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Action for damages. Polk Superior Court. Before Judge Foster.
HALL, Judge.
An ordinance prohibiting parking except next to the curb to the right of the vehicle in the direction in which it is headed was not designed to prevent obstructed view of motorists and pedestrians by parked vehicles, and the violation of such an ordinance is not negligence per se as to a plaintiff allegedly injured when hit by a motorist after walking out into the street from behind the back of a truck which was parked in violation of such ordinance.
The plaintiff (plaintiff in error) assigns error on the trial court's sustaining of the general demurrers of the defendant Cedartown Coca-Cola Bottling Co. (defendant in error) to plaintiff's petition. The petition alleged: A truck of Coca-Cola, in violation of an ordinance of the City of Cedartown, was marked between two street intersections a little more than one-third distance from the nearest intersection on the wrong side of the street, that is, beside the curb on the left side of the truck, about one and one-half feet from the curb. "As plaintiff's husband [now deceased] stepped from the sidewalk at the curb into the street at the rear of said truck, he was for about a second in view of an oncoming automobile driven west by defendant Jack Evans Hicks at a speed of about 30 miles per hour, and plaintiff's husband was again in unobstructed view of said approaching automobile as he cleared the rear of said truck at which time [he was] about 30 feet away from said automobile . . . As plaintiff's husband started on foot across said street, his attention was momentarily partially attracted by a bus traveling on the opposite side of East Avenue at a distance of about 100 yards away, which bus he was preparing to get aboard as soon as he reached the opposite side of East Avenue . . . After plaintiff's husband stepped into the street, his view to his left along the street was obstructed until he cleared the rear of the truck, the truck being a closed truck approximately seven feet wide and eighteen feet long and having a body about eight feet high and a front hood about four feet high and five feet long . . . As plaintiff's husband proceeded on foot in a fast walk by the rear of said truck and as he was about three feet beyond the rear of said truck in the act of crossing said street, he was struck violently by the right front corner and right front windshield of said automobile of defendant Jack Evans Hicks traveling at said speed of about 30 miles per hour," and was seriously injured. The plaintiff's injuries were caused by the negligence of Coca-Cola in parking as aforesaid in violation of the city ordinance, and the negligence of the defendant Hicks in exceeding the speed limit and several other particulars.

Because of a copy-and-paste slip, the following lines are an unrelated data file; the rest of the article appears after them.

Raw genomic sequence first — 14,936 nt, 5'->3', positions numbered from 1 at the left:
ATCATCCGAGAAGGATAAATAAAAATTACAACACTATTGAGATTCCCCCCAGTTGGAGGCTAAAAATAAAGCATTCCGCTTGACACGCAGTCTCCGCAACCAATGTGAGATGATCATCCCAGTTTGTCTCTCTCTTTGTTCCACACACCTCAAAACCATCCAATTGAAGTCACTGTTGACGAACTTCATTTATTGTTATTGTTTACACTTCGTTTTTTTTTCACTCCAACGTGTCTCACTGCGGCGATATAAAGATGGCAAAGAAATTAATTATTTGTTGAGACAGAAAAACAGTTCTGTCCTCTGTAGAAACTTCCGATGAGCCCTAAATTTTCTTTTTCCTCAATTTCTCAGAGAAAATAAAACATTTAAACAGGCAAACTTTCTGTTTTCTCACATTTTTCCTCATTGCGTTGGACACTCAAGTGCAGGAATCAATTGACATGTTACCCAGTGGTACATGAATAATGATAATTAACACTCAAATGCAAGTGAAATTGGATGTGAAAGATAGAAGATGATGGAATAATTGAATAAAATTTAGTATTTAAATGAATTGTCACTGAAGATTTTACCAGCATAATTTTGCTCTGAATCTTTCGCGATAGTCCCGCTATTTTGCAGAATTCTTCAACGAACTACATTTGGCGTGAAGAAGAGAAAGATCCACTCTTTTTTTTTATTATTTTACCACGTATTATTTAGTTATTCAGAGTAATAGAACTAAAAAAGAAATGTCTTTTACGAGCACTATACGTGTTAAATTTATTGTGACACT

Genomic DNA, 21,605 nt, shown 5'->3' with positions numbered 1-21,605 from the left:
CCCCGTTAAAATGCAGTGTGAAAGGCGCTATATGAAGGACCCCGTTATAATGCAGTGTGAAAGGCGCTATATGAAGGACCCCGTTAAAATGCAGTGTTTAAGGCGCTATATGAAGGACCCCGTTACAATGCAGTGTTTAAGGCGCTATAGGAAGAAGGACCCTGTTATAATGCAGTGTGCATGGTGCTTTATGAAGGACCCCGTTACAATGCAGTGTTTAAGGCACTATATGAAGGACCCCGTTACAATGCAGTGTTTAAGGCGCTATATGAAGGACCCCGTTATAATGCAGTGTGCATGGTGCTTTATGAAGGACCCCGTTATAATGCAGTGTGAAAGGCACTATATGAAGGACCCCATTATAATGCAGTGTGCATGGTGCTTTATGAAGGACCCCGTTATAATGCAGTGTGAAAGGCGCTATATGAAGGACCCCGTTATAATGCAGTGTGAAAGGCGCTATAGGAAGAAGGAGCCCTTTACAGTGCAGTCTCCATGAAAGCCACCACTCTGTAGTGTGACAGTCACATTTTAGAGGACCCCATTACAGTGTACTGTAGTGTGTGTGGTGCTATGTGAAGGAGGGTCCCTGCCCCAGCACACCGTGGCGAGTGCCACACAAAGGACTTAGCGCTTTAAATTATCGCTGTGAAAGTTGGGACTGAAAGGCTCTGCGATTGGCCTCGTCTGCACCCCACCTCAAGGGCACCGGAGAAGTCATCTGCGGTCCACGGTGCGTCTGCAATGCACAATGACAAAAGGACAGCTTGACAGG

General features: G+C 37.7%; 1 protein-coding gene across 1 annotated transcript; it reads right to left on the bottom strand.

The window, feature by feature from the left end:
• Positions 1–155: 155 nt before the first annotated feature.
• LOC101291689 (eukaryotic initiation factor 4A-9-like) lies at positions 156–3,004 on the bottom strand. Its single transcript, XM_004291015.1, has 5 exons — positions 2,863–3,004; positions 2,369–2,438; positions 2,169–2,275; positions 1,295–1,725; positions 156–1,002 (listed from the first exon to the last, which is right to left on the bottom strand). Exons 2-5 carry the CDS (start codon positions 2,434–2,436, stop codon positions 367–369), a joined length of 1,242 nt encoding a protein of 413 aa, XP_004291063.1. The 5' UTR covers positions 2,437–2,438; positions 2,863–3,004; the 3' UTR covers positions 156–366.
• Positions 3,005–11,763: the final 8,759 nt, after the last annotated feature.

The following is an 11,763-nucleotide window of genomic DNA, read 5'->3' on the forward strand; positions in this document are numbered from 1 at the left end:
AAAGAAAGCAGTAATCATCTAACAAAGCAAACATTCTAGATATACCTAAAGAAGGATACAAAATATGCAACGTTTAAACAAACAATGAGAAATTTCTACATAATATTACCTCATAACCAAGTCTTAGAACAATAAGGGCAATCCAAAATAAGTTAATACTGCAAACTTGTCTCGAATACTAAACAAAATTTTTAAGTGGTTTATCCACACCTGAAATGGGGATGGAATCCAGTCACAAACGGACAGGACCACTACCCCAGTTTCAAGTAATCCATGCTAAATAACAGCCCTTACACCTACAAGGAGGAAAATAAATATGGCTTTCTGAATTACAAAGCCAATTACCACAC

The only question presented is whether there was any negligence of Coca-Cola which could make it liable for plaintiff's injuries. The only negligence alleged against this defendant is negligence per se in violating an ordinance prohibiting parking except "next to or against the curb to the right of such vehicle . . . in the direction in which it is headed." To make the defendant liable the violation of the ordinance, first, must be negligence as to the plaintiff and, second, must have contributed to causing the plaintiff's injuries. We are of the opinion that the violation of this ordinance was not negligence as to the plaintiff, because the law was not enacted to protect the plaintiff against the hazard which caused his injury. Therefore, it will not be necessary for us to decide the question of causation. In Shelden v. Wichita R. & Light Co., 125 Kan. 476 (264 P 732), the court held that an ordinance prohibiting streetcars from standing in the street except when waiting for passengers was not enacted to protect a plaintiff from injuries she received on being hit by an automobile when she walked from behind a standing streetcar. The plaintiff in that case contended that the streetcar, standing in violation of the ordinance, prevented her and the automobilist from seeing each other. The court held that the ordinance "was not framed to provide individual pedestrians and automobile drivers with clear views"; its purpose "was to facilitate movement of traffic, not to provide observational opportunity . . . Since the ordinance did not protect against the particular hazard encountered--obstructed view--but protected the general public interest in unobstructed flow of street traffic, the court is not concerned with questions of proximate and remote cause." Pp. 478, 479. See also Ennis v. Atkin, 354 Pa. 165 (47 A2d 217, 219); Denson v. McDonald, 144 Minn. 252 (175 NW 108).
In the present case a city ordinance prohibited vehicles parking facing in one direction but did not prohibit parking facing in the other direction. It is reasonably contended by the defendant that the purpose of the ordinance was to prevent vehicles from crossing into oncoming traffic to park or leave a parking space on the wrong aide of the street. Whatever its purpose, it is clear that the legislative intent was not to prevent the obstructed view of motorists and pedestrians by parked vehicles, as views would be generally just as much obstructed with vehicles parking facing in one direction as in the other.